If you can’t separate because of space, family, or other reasons, be sure to at least change up the environmental elements when you’re ready to write. When I lived in a studio apartment, I had one desk and no table. To change things up, I cleared away all work related documents, folders, etc., and set myself up with some lovely little bits to make the space feel more comfortable and less work-oriented, like scented candles, tea lights in pretty holders, used a special tea cup instead of every day mugs, and changed up the lighting with Christmas lights instead of bright white lights.

When You Write, Use Place Holders

Don’t get hung up on small details you can’t remember or don’t know. If you can’t remember the difference between the first revolver and a pepper pot, just put a place holder instead for now and come back later during revisions.

For myself, I insert “(look up)” or “(research)” – which is an easy-to-search-for term later on when I go back to revise/edit.

Take a Run or Shower When Your Well Runs Dry

If you’re getting stuck on something while you’re writing, give yourself a break and go get outside and take a run or walk. If it’s too cold walk around the house, use the treadmill or exercise bike (don’t have one? Look on Freecycle, Craigslist, OfferUp, or similar sites to find one cheap or even free).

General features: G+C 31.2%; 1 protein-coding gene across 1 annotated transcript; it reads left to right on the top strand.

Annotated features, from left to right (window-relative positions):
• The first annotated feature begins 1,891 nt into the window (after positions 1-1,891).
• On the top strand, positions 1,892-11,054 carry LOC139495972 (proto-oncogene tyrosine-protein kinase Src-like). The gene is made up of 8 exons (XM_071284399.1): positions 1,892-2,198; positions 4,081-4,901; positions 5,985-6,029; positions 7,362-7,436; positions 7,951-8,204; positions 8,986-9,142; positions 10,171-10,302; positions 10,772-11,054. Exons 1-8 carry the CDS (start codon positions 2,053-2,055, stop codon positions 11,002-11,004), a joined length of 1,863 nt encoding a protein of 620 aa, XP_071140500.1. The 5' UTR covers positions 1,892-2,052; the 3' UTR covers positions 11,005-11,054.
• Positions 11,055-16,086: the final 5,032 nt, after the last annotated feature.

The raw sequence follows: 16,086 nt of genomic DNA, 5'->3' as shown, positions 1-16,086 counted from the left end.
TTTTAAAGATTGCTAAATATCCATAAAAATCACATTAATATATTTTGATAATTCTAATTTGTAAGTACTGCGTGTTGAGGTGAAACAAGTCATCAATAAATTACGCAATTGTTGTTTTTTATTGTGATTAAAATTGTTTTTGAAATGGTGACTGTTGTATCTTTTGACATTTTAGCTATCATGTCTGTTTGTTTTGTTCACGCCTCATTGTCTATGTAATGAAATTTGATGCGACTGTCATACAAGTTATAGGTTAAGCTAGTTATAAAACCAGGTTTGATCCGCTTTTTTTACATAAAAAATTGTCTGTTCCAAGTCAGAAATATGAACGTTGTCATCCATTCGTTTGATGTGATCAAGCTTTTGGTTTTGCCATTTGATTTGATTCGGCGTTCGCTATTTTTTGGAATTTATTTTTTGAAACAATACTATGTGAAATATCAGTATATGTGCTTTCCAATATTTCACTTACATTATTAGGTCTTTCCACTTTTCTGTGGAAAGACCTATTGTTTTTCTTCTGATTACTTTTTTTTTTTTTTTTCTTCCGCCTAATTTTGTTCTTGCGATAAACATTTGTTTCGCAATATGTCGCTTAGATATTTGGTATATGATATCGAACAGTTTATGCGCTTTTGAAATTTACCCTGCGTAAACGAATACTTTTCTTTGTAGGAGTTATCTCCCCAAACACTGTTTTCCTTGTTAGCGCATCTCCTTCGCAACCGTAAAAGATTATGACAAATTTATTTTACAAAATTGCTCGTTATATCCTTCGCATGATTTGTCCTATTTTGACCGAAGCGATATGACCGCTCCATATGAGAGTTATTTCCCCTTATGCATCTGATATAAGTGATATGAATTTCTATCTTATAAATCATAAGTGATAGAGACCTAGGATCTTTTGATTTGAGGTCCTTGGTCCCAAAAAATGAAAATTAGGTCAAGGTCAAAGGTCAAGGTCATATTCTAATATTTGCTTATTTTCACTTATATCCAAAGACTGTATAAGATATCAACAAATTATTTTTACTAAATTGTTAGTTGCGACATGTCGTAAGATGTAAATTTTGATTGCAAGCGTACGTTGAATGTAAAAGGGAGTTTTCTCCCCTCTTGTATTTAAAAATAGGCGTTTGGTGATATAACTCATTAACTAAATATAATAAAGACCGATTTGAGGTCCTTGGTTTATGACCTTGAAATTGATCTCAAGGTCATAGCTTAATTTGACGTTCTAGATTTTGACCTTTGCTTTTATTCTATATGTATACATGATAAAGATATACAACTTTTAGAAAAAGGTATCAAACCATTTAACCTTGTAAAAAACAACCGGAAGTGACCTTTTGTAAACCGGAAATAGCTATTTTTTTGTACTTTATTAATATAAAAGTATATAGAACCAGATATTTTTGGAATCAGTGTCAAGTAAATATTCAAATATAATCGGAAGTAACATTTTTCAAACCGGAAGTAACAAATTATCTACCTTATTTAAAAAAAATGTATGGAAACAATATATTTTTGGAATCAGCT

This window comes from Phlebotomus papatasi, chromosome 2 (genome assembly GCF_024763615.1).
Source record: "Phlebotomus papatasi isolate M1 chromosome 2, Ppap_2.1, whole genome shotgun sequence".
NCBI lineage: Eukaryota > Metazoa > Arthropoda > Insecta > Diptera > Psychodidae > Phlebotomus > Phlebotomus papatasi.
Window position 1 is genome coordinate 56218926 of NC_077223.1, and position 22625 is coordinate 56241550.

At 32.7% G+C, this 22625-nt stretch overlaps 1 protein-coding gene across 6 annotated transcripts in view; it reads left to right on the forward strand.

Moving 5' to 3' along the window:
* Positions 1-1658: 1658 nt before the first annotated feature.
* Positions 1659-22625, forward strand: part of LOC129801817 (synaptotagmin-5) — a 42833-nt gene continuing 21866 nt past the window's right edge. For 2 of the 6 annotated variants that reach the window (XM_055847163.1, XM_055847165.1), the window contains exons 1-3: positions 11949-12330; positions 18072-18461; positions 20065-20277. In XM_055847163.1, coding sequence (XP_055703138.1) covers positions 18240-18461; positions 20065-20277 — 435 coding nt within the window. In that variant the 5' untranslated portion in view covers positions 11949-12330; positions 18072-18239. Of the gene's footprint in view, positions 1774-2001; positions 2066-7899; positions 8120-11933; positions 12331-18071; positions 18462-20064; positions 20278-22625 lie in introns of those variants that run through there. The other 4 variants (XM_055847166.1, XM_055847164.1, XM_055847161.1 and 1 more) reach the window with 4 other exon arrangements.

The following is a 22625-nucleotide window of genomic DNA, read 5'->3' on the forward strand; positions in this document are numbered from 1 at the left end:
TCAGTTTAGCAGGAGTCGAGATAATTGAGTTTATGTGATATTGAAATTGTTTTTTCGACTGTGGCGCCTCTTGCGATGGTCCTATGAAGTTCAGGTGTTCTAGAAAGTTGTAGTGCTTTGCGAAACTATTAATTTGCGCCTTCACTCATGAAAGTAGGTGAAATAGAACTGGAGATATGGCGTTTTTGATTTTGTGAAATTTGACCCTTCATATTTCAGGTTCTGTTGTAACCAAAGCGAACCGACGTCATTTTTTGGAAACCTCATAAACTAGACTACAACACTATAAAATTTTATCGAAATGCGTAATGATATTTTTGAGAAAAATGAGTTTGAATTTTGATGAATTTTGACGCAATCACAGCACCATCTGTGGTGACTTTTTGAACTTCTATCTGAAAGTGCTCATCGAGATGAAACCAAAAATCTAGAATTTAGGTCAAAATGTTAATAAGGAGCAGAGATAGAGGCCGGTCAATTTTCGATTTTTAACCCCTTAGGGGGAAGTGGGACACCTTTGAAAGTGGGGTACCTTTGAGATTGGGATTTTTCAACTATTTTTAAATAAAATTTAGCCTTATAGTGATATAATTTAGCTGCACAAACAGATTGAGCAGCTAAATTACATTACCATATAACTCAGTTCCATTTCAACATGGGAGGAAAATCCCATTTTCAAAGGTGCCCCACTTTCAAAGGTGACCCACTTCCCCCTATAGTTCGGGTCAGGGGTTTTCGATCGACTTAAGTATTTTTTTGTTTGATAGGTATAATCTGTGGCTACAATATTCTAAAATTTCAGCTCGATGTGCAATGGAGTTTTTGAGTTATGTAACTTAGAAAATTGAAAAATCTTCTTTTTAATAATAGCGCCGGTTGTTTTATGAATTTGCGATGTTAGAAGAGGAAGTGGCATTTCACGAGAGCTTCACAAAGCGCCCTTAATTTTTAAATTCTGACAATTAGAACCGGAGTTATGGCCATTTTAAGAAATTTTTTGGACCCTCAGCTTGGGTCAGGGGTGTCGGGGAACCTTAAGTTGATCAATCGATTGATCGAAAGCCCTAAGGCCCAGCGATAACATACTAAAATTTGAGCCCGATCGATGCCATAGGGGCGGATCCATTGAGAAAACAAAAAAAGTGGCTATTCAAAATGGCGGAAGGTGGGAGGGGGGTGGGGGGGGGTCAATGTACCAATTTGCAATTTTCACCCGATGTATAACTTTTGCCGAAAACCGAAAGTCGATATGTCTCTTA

Or, if activity isn’t doing it for you, get a hot bath or shower and let your mind wander.

I find that I solve almost all of my creative blocks on the running trail or in the shower. Hands down the most effective way to break writer’s block for me.

Unplug While You Write

Finally, unplug from the internet while you write. You’ll easily fall down the rabbit hole of “research” otherwise and look up at the clock two hours later to realize you’ve written 1000 words today instead of the planned 4000.

Posted in Camp NaNoWriMo 2020, History, Jerrie Mock, Personal Growth, Writing

A Good Time for Camp NaNoWriMo

Photo by Suzy Hazelwood from Pexels

I’ve participated in 10 NaNoWriMo events in Novembers, winning 9 of them. And I’ve often thought of participating in the other events throughout the year, specifically the April Camp NaNo. But I’ve just not made time for it.

This year, thanks to the lock-downs and quarantines, it seems like the perfect time to dedicate my April to doing another NaNo project. Especially as I have some big disappointments in my creative house right now.

This year, I am the same age that my grandmother, Jerrie Mock, was when she became the first woman to fly around the world. April 17 is the anniversary of her landing that flight. I was supposed to take my first flying lesson that day in honor of her dedication, spirit, and the wonder of it all. But with COVID-19 shut-downs, that probably won’t be happening.

I do have ideas for books to write about my grandmother, however, so I’m finding a different creative way of honoring her – through writing those during Camp NaNoWriMo, while I’m stuck indoors so much.

If you’ve got a creative project you’ve been putting off for a while, I encourage you to take advantage of this strange time in our world. Use these times to create and bring joy into the world through those long-term dreams of writing a novel, a new podcast, or whatever else you’ve got to offer to the world.

Family snapshot of Jerrie in one of her airplanes